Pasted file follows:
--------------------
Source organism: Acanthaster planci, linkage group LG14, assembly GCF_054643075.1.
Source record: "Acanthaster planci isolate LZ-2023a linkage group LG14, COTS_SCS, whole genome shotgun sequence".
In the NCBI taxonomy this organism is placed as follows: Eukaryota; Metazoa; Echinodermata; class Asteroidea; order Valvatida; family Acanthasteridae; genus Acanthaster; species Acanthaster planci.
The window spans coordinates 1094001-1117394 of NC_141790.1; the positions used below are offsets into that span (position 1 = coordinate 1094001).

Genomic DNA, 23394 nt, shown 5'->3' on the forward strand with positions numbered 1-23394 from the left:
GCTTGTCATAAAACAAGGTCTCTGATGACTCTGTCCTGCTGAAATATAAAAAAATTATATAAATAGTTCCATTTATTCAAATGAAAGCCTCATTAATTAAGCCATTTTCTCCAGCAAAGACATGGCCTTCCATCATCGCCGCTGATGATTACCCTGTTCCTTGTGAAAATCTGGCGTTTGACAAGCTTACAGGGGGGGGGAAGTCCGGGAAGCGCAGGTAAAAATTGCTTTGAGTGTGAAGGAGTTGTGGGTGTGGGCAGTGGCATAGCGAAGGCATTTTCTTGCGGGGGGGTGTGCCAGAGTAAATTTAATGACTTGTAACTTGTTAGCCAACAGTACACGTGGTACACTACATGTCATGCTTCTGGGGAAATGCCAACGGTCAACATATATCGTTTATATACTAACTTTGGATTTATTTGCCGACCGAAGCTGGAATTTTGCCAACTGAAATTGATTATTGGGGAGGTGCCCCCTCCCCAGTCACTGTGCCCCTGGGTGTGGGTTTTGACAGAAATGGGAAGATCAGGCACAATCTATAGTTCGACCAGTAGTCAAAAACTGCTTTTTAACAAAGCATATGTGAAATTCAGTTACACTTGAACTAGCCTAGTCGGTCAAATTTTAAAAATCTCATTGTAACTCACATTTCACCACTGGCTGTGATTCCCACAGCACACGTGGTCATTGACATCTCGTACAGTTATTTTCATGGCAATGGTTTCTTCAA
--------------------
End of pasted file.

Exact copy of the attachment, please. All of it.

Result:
Source organism: Acanthaster planci, linkage group LG14, assembly GCF_054643075.1.
Source record: "Acanthaster planci isolate LZ-2023a linkage group LG14, COTS_SCS, whole genome shotgun sequence".
In the NCBI taxonomy this organism is placed as follows: Eukaryota; Metazoa; Echinodermata; class Asteroidea; order Valvatida; family Acanthasteridae; genus Acanthaster; species Acanthaster planci.
The window spans coordinates 1094001-1117394 of NC_141790.1; the positions used below are offsets into that span (position 1 = coordinate 1094001).

Genomic DNA, 23394 nt, shown 5'->3' on the forward strand with positions numbered 1-23394 from the left:
GCTTGTCATAAAACAAGGTCTCTGATGACTCTGTCCTGCTGAAATATAAAAAAATTATATAAATAGTTCCATTTATTCAAATGAAAGCCTCATTAATTAAGCCATTTTCTCCAGCAAAGACATGGCCTTCCATCATCGCCGCTGATGATTACCCTGTTCCTTGTGAAAATCTGGCGTTTGACAAGCTTACAGGGGGGGGGAAGTCCGGGAAGCGCAGGTAAAAATTGCTTTGAGTGTGAAGGAGTTGTGGGTGTGGGCAGTGGCATAGCGAAGGCATTTTCTTGCGGGGGGGTGTGCCAGAGTAAATTTAATGACTTGTAACTTGTTAGCCAACAGTACACGTGGTACACTACATGTCATGCTTCTGGGGAAATGCCAACGGTCAACATATATCGTTTATATACTAACTTTGGATTTATTTGCCGACCGAAGCTGGAATTTTGCCAACTGAAATTGATTATTGGGGAGGTGCCCCCTCCCCAGTCACTGTGCCCCTGGGTGTGGGTTTTGACAGAAATGGGAAGATCAGGCACAATCTATAGTTCGACCAGTAGTCAAAAACTGCTTTTTAACAAAGCATATGTGAAATTCAGTTACACTTGAACTAGCCTAGTCGGTCAAATTTTAAAAATCTCATTGTAACTCACATTTCACCACTGGCTGTGATTCCCACAGCACACGTGGTCATTGACATCTCGTACAGTTATTTTCATGGCAATGGTTTCTTCAA